- And they admit again, it's about punishment!
The council eventually told Buchanan that it could not sign her letter because changing laws was something that had to be done at the state level, not at the city level. Mayor Kurt Bonham also said it would be difficult to pass any kind of new legislation asking for people who have already served their time in prison to go back.
Buchanan said she would continue gathering community support and bringing the issue before organizations like the city council until she started getting results.
To highlight how the sex offender issue’s it pertains to Susanville, Police Captain Tom Downing presented a report to the council at its request.
“Currently, 11 sex offenders are registered with the Susanville Police Department,” Downing said. “Out of the 11 registered sex offenders, one is in the Lassen County Adult Detention Facility, one is registered as a transient, and one resides in the county and is attending classes at Lassen Community College.
“The remaining eight are residing in the city. The city currently has no registered sex offenders who are on parole or probation, and no registered sexually violent predators.”
Downing said that as of Dec. 3, all known sex offenders within the city are registered and in compliance with state law. Sex offenders are required to re-register within specific intervals every month to three months, depending on the nature of their crimes.
Downing also checked with the Lassen County Sheriff’s Office to find out how many sex offenders are in Lassen County, outside the city limits.
Downing’s check found that the county currently has 77 registered sex offenders. None of them are registered as transients, one is in custody, eight are on parole, nine are on probation and one is registered as sexually violent predator.
“According to the Sheriff’s Office, nine known sex offenders are out of compliance with the registration law,” Downing said. “The Sheriff’s Office is working all leads to determine their whereabouts.
Downing said the police department has been taking an active role in maintaining registered sex offender files and confirming their compliance with the law.
I think this is the first time I've heard of two additional years and not be on the registry. But, I am willing to bet, when he gets out, he WILL be on the registry. But we will not know until then. If someone can find this court decision, then let me know. I'd love to read it.
By Thomas J. Prohaska - NEWS NIAGARA BUREAU
LOCKPORT — In accepting a plea bargain Monday in Niagara County Court, a Prospect Street man decided he would rather serve two additional years in prison than be classified as a sex offender for the rest of his life.
_____, 26, who was charged with stabbing a Lockport man in the chest during a break-in at the victim’s home and also with sexually assaulting an adolescent Royalton girl in her home, pleaded guilty to first-degree burglary and attempted third-degree burglary.
_____ was promised a sentence of 18 years in prison by Judge Matthew J. Murphy III, who accepted the recommendation of Assistant District Attorney Robert A. Zucco. The prison term will be followed by five years of post-release supervision.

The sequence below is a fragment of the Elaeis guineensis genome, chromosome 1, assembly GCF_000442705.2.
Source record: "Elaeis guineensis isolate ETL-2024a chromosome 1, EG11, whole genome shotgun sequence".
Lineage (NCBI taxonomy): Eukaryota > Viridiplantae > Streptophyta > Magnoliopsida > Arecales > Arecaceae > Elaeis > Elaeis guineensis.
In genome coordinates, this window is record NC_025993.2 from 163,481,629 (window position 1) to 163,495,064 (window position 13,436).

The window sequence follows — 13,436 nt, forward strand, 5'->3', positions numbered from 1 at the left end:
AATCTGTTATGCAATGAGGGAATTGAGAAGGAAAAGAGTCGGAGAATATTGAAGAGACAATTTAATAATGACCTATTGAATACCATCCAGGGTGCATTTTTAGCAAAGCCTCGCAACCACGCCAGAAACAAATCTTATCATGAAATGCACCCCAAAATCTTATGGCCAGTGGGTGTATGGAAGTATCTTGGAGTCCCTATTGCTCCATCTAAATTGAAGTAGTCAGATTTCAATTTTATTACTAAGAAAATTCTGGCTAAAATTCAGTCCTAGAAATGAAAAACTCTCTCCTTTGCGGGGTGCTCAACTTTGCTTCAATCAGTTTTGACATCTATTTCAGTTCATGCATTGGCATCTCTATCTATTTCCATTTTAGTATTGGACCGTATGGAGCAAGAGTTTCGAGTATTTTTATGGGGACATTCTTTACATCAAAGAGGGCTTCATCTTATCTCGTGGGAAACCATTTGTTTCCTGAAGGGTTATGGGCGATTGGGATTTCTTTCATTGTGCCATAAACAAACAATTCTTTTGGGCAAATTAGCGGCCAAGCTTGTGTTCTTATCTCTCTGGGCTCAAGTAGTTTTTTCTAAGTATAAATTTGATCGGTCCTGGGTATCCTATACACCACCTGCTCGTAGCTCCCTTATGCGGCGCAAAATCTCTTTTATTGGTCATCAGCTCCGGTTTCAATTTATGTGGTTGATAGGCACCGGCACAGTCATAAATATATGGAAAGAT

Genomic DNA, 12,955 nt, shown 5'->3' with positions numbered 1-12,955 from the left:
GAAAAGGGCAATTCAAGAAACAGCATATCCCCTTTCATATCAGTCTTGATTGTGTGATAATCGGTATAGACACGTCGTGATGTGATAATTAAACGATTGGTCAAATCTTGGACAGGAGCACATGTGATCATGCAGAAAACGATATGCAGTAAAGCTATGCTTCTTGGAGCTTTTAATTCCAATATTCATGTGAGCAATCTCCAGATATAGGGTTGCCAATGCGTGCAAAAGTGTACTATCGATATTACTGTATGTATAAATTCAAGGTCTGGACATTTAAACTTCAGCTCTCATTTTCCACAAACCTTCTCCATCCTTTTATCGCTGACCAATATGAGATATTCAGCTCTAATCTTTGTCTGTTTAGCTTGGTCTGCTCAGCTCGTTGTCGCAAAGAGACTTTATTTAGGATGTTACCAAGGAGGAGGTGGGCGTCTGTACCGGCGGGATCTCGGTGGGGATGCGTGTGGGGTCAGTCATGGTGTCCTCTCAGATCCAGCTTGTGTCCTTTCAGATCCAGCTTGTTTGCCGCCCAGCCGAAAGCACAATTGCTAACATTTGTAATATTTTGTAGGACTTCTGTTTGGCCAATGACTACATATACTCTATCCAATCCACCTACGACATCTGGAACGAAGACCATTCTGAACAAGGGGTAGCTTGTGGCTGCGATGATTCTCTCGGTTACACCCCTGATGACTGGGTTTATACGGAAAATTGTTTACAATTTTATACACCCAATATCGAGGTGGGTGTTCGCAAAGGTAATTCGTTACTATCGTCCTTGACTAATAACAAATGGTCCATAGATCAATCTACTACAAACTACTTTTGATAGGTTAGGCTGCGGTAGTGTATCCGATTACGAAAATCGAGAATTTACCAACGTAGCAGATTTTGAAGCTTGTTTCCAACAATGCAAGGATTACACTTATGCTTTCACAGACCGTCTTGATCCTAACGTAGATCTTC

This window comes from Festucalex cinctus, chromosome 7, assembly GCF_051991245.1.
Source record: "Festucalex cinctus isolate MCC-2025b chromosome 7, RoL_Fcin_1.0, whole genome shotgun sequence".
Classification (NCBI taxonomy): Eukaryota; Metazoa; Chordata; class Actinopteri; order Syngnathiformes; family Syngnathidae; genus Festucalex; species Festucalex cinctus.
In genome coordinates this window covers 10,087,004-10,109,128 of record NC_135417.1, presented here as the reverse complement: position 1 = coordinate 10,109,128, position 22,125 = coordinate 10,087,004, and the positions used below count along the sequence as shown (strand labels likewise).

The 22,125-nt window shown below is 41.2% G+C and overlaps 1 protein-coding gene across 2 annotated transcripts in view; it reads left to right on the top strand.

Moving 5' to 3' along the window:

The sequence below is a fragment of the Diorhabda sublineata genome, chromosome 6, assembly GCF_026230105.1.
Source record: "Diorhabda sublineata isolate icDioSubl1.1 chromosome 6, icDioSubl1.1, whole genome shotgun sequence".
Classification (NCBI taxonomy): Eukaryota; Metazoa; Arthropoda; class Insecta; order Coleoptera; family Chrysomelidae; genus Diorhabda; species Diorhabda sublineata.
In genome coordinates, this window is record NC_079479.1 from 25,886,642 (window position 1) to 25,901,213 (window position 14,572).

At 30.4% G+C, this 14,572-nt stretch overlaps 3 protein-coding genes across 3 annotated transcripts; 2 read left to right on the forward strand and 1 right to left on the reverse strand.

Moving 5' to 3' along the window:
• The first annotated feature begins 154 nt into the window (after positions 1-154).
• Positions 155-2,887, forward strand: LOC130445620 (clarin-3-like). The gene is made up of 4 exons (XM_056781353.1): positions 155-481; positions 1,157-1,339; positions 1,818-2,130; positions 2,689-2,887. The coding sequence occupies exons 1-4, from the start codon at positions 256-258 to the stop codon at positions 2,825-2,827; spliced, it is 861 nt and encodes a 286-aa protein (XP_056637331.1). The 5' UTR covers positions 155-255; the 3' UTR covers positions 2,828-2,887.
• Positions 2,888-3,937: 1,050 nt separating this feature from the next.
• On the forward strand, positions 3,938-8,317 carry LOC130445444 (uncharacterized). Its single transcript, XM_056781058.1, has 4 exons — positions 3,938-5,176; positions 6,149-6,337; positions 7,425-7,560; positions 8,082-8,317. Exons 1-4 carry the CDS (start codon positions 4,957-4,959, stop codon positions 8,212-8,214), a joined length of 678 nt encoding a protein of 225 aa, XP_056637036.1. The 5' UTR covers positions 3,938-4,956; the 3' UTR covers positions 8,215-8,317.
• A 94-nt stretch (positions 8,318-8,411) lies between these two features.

Last week, Zucco gave _____ two choices: a 16-year prison term for pleading guilty to first-degree burglary in the Lockport case and attempted first-degree sexual abuse in the Royalton case.
Or, Zucco said, if _____ wanted to avoid registering as a sex offender — and 25 years of post-release supervision — he could choose a plea of attempted third-degree burglary in the Royalton matter and take an 18-year prison term. That’s what _____ chose Monday.
However, after closed-door talks Monday among Murphy, Zucco and defense attorney David C. Douglas, the terms were tweaked. Even though _____ took the 18-year option, Murphy agreed to cut the sentence to 16 years if _____ gives prosecutors some information on another case.
Zucco would say only that prosecutors want help with “an open investigation” and would not disclose further details.
_____, who is to return to court for sentencing Feb. 9, faced a maximum of 40 years in prison if he had been convicted at trial of the most serious charges against him.
He broke into a home on Rochester Street in Lockport in the early morning hours of Jan. 25 and stabbed Mark Rivera, 39, in the chest.
_____ also entered a home on Akron Road in Royalton on Jan. 18 and sexually assaulted a girl who let him into the home after being tricked into believing _____ had been sent by the girl’s mother.
Henry Lee Lucas & Ottis Toole
John, why did you jump on the "punish sex offenders" bandwagon, when it has NOT BE PROVEN a sex offender killed your son? Answer me that question!
Walsh Murder Case Closed; Police Think Ottis Toole Was Killer
MILWAUKEE -- There’s a controversial ending to one of America's highest profile murder mysteries.
The family of John Walsh says it knows who murdered 6-year-old Adam 27 years ago.
Two years ago, WISN 12 News investigated links between Jeffrey Dahmer and the little boy.
But on Tuesday the Walshes announced they believed it was another serial killer who killed and decapitated Adam in 1981.
“For 27 years we've been asking who could take a 6-year-old boy and murder him and decapitate him,” John Walsh said at a press conference. “We needed to know. Today we know.”
John Walsh is the person behind the "America's Most Wanted" television series that has helped track down missing children across the nation.
John Walsh and the new police chief of Hollywood, Fla., announced Adam's case was closed - a serial killer who repeatedly confessed, then recanted, abducted Adam from the Sears store where he'd been shopping with his mother that day in 1981.
“This ends it for us. I always believed it was Ottis Toole, a convicted murderer, a horrible drifter on the worst day of our lives drifted thru here,” Hollywood Police Chief Chad Wagner said.
Ottis Toole was serving several life sentences when he died in prison in 1996. He'd been a suspect in Adam's case for years, but problems with his confessions left investigators unconvinced.
Two years ago, a Miami author made headlines when he argued Milwaukee's Jeffrey Dahmer could have killed Adam.